Chile has canceled the Asia-Pacific Economic Cooperation summit of world leaders next month in Santiago after a wave of deadly protests in recent weeks.
The move throws into question when and where President Donald Trump will sign a “phase one” trade deal with Chinese President Xi Jinping. The two leaders were expected to finalize the agreement at the Nov. 16-17 meeting, which usually brings together more than 20 world leaders.
A person familiar with the talks said the cancellation made the situation “awkward” but doesn’t affect the progress being made.
“What it means is that we have to figure out a different venue,” this person said. “We just have to figure out someplace where it can be done where it’s suitable.“
White House spokesperson Hogan Gidley told reporters that the administration is still looking to finalize the preliminary trade deal with China “within the same time frame.”
Officials from both the U.S. and China were working in recent weeks to finalize the text of the agreement, in which the U.S. will put a pause on tariff escalation and China will agree to major agricultural purchases. A Chinese government spokesperson said on Tuesday that both sides “affirmed that technical consultations on part of the text has been basically completed.”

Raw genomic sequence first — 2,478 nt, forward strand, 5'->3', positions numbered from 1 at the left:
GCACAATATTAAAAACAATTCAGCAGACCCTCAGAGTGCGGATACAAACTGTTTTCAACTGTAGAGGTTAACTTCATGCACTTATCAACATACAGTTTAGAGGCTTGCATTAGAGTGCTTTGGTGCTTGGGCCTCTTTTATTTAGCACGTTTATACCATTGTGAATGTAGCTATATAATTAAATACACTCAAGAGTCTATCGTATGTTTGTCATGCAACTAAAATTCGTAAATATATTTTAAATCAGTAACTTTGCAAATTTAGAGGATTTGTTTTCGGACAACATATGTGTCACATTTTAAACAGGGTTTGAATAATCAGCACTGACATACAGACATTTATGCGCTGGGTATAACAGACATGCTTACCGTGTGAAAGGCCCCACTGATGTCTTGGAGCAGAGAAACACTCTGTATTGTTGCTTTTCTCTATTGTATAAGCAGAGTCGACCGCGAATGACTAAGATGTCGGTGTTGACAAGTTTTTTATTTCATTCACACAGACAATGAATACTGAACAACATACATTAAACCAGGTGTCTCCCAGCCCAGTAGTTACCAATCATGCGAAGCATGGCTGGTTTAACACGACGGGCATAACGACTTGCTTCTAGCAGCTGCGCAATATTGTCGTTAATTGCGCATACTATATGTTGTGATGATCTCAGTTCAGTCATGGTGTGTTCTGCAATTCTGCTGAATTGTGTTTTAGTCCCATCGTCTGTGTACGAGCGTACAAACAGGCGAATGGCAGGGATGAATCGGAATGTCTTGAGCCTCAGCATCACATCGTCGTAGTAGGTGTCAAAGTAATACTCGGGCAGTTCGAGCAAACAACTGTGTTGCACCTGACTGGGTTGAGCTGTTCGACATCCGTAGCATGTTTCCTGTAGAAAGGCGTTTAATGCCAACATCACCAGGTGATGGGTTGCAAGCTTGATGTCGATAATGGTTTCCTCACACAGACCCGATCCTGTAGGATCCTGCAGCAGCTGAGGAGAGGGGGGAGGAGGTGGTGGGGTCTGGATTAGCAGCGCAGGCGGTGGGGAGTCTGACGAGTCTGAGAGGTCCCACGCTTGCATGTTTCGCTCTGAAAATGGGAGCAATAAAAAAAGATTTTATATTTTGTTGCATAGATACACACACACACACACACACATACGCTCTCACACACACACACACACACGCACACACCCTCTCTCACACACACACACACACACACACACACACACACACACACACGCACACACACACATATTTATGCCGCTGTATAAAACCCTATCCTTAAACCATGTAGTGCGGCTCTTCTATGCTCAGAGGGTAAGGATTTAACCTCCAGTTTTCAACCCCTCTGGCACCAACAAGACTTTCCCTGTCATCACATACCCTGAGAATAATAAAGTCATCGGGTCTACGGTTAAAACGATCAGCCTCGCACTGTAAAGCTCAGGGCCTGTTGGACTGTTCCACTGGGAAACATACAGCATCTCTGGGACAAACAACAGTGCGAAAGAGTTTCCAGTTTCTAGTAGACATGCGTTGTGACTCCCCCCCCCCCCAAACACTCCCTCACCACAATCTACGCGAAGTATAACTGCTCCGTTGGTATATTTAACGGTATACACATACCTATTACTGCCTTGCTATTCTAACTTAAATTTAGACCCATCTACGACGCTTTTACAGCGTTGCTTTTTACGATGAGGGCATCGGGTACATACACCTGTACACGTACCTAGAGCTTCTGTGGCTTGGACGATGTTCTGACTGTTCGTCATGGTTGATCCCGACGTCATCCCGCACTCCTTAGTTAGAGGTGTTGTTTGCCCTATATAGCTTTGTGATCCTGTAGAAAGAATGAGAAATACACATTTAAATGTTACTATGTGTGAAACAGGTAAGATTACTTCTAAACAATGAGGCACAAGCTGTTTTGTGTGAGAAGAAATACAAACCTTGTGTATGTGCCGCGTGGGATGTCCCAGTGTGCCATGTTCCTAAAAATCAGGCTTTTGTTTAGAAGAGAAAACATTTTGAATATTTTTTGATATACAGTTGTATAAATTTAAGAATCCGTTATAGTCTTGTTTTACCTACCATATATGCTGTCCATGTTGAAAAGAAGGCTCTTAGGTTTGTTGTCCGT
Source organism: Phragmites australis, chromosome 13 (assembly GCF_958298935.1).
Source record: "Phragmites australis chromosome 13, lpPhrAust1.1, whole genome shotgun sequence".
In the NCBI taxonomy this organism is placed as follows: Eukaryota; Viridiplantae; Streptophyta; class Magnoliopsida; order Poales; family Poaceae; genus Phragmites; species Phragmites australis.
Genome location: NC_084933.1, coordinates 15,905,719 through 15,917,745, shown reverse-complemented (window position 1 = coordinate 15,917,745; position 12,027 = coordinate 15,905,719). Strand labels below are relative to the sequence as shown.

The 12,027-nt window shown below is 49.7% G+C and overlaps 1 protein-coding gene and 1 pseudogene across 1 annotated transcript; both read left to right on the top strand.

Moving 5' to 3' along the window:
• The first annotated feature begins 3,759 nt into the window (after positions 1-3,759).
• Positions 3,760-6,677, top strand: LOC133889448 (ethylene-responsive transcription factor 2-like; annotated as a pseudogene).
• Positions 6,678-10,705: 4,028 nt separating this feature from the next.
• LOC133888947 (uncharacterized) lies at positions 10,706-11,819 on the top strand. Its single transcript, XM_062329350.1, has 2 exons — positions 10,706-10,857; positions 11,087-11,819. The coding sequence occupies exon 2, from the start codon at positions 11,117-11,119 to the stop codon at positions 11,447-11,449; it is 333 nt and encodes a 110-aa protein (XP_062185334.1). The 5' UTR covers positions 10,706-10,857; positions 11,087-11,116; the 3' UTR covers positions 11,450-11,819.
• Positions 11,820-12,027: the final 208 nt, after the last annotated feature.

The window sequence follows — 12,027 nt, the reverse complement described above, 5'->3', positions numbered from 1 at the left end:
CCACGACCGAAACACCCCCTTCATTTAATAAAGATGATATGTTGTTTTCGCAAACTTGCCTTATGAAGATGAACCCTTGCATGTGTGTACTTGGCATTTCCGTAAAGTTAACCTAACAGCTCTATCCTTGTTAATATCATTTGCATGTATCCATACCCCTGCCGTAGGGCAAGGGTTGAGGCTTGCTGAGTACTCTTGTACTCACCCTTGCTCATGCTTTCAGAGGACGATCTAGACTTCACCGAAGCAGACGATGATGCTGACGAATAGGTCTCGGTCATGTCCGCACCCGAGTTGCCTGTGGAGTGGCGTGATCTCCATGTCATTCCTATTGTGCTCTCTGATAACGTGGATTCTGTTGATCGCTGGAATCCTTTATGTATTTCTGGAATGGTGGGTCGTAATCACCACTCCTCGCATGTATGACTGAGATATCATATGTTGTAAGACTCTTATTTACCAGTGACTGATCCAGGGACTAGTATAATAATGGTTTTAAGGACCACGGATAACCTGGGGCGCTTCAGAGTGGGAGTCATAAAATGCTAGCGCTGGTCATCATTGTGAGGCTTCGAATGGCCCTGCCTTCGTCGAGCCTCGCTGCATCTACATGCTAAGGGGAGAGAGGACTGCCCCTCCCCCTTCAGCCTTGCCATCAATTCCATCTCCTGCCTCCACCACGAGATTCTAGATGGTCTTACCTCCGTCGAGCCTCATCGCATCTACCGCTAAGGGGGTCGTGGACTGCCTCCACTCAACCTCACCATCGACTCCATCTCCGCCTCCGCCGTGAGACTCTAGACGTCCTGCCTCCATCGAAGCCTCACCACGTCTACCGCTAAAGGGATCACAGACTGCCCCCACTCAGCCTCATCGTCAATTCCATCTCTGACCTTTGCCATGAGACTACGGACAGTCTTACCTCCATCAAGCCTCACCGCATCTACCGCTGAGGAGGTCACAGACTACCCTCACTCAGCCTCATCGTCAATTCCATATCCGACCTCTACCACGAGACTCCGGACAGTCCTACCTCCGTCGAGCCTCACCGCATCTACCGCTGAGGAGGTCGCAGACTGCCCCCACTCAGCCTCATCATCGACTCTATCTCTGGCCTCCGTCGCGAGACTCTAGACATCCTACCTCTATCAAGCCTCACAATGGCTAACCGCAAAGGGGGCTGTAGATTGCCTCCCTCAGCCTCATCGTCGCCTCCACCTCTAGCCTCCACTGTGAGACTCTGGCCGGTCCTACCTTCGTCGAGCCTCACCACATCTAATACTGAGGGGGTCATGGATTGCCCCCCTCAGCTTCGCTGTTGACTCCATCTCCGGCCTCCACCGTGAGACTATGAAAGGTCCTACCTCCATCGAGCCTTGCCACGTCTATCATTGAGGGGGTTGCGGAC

On Monday, Trump was optimistic that a deal would be reached by mid-November, saying negotiations were progressing well.
“We are looking probably to be ahead of schedule to sign a very big portion of the China deal, and we’ll call it phase one but it’s a very big portion,” Trump said. “That would take care of the farmers. It would take care of some of the other things. It will also take care of a lot of the banking needs.”
The decision announced Wednesday by Chilean President Sebastián Piñera also cancels the United Nations climate change conference, the COP25, due to take place in Santiago Dec. 2-13.
“We are deeply sorry and sorry for the problems and inconveniences that this decision will mean for both APEC and the COP. But as President of all Chileans, I must always put the problems, the interests of Chileans, their needs, their desires and their wishes first in line,” Piñera said in comments.
Chile and its capital Santiago have experienced major unrest after a subway fare hike sparked broader protests against income inequality at a scale not seen in decades.
By ADAM BEHSUDI and MADI BOLAÑOS